The Court concluded that the NLRA went no further than to "safeguard the right of employees to self-organization and to select representatives of their own choosing for collective bargaining." This was "a fundamental right." This declaration reversed over 100 years of judicial thinking about labor unions and endorsed the authority of Congress to protect this right.

This decision was a bitter defeat for the four conservatives justices: George Sutherland, Pierce Butler, Willis Van Devanter, and james mcreynolds. In their dissents they argued that the NRLA violated the liberty of contract between an individual employee and an employer. Moreover, they held fast to the "stream of commerce" line of precedent. They could not see how the discharge of a few employees in a city in Pennsylvania had any connection to the sale and distribution of steel through the channels of interstate commerce.

Jones changed the face of labor relations by requiring employers to treat unions and union workers fairly. It also signaled an end to the Supreme Court's striking down New Deal laws that sought to reshape the national economy. From Jones onward the Court permitted the federal government to take a dominant role in matters of commerce. The balance of power between the federal government and state governments shifted dramatically in the years following this decision.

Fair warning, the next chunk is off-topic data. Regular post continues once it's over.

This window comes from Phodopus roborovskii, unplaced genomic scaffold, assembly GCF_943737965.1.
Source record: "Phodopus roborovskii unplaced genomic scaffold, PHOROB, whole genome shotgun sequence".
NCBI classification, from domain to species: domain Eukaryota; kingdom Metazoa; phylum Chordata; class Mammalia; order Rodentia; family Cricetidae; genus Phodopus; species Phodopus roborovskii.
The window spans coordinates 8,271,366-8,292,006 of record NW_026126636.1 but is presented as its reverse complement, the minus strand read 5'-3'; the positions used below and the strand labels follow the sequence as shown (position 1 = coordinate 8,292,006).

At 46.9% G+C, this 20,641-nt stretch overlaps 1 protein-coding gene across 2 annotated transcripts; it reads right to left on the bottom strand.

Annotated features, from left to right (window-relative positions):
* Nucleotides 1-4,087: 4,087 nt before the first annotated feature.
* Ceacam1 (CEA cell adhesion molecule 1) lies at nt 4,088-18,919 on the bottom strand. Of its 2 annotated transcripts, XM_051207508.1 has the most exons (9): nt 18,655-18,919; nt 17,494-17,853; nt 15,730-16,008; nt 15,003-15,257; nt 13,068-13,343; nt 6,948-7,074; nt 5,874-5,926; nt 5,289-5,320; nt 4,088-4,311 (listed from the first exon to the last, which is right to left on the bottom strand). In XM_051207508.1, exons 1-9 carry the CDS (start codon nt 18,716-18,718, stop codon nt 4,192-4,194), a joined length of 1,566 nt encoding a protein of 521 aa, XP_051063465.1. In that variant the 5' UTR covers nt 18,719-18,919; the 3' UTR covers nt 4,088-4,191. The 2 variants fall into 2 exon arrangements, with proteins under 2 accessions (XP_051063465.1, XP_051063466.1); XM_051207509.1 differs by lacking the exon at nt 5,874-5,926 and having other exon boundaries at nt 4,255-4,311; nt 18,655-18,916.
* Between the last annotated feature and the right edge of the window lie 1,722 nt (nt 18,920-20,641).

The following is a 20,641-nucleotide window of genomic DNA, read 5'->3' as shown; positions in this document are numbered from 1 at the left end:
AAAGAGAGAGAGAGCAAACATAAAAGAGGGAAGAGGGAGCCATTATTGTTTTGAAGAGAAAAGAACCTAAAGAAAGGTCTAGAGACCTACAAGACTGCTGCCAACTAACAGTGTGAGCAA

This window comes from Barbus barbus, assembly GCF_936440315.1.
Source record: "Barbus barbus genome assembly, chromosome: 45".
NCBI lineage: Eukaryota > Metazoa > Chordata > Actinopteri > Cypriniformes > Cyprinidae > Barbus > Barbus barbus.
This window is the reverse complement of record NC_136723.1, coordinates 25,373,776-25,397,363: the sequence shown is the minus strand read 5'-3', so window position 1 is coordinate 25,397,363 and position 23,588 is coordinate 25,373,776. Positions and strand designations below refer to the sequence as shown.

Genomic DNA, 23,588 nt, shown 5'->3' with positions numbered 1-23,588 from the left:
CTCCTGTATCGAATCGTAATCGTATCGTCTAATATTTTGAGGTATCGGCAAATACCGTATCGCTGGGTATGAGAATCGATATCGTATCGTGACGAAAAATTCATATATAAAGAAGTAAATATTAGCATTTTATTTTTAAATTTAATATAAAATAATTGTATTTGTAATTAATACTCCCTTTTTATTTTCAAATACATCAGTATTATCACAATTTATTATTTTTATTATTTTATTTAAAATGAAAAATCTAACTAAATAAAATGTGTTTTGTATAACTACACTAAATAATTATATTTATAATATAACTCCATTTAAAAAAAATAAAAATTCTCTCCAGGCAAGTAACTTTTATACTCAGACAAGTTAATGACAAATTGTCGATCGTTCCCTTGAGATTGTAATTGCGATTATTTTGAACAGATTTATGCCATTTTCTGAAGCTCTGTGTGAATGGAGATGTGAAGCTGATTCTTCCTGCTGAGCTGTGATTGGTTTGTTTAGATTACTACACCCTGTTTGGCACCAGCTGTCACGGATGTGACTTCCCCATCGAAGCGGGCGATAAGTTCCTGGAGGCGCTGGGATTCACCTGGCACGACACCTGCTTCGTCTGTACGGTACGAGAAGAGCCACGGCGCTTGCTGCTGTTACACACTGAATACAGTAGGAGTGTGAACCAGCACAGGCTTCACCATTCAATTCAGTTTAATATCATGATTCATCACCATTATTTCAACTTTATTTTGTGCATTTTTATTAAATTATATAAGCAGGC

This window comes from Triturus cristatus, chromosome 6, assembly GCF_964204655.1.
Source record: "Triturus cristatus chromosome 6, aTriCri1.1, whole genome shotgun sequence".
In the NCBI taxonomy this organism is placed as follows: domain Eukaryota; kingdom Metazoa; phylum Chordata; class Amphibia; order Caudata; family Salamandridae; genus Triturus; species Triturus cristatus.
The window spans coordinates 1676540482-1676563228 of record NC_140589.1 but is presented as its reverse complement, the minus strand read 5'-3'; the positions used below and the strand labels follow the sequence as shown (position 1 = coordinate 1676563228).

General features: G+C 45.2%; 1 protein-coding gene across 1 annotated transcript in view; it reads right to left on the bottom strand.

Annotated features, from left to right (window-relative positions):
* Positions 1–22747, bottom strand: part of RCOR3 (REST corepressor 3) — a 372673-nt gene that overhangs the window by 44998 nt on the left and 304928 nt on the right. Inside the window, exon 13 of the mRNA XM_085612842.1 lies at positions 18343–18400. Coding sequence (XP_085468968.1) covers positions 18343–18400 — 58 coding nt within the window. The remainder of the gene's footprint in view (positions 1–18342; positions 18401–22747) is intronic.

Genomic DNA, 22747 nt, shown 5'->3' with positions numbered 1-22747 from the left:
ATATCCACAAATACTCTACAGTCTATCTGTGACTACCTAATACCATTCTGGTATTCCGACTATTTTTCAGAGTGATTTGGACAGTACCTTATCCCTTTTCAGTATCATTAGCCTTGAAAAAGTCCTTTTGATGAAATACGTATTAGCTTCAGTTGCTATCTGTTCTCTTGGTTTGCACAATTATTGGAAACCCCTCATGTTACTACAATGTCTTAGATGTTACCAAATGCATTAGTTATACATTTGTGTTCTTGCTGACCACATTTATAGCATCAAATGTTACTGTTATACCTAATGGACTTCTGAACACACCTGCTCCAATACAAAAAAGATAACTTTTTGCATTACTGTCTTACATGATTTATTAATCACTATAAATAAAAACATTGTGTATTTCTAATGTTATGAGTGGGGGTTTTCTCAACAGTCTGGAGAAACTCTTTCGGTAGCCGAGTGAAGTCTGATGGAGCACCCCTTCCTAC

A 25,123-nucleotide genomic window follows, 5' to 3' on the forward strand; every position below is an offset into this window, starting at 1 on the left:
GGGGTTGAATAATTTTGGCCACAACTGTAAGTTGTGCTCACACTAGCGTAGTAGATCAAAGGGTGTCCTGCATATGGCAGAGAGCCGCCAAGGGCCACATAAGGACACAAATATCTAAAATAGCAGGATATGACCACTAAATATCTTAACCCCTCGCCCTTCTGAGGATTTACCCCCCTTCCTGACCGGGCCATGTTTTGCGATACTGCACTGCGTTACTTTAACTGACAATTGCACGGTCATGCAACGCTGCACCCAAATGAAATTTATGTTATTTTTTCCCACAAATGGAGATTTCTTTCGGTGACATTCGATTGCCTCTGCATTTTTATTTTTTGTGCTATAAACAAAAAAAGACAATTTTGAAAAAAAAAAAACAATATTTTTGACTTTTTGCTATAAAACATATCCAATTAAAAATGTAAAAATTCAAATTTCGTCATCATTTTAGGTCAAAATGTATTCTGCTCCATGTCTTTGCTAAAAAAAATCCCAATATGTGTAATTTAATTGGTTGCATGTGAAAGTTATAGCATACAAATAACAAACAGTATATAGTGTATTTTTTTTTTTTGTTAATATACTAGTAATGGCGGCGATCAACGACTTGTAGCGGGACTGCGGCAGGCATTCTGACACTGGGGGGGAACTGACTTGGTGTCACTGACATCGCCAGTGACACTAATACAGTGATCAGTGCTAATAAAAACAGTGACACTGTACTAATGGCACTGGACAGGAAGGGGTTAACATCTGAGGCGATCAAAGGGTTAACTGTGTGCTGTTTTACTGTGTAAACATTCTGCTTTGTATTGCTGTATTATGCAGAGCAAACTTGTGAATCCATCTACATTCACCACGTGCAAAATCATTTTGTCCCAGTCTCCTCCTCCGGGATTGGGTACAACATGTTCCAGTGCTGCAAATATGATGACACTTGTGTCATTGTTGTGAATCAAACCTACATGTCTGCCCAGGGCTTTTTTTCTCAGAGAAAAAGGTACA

This decision also empowered Congress to apply the Commerce Clause to federal civil right legislation. The Civil Rights Act of 1964 contains provisions banning segregated public accommodations that are a part of interstate commerce. Congress used the Commerce Clause as its authority because the Fourteenth Amendment's due process and Equal Protection rights only apply to state and local government actions. Therefore, if the state does not mandate segregated facilities, the private discriminatory actions would be exempt from the Fourteenth Amendment. Therefore, Congress claimed that segregated public accommodations affected interstate commerce. The Supreme Court, in Heart of Atlanta Motel, Inc. v. United States, 379 U.S. 241, 85 S. Ct. 348, 13 L. Ed. 2d 258 (1964), applied the Jones reasoning. It noted that 75 percent of the Heart of Atlanta Motel's clientele came from out of state and that it was strategically located near several interstate highways. Therefore, the business clearly affected interstate commerce. The Court upheld the constitutionality of this landmark legislation.

Further readings

Hardin, Patrick, ed. 2002. The Developing Labor Law: The Board, the Courts, and the National Labor Relations Act. 4th ed. Washington, D.C.: Bureau of National Affairs.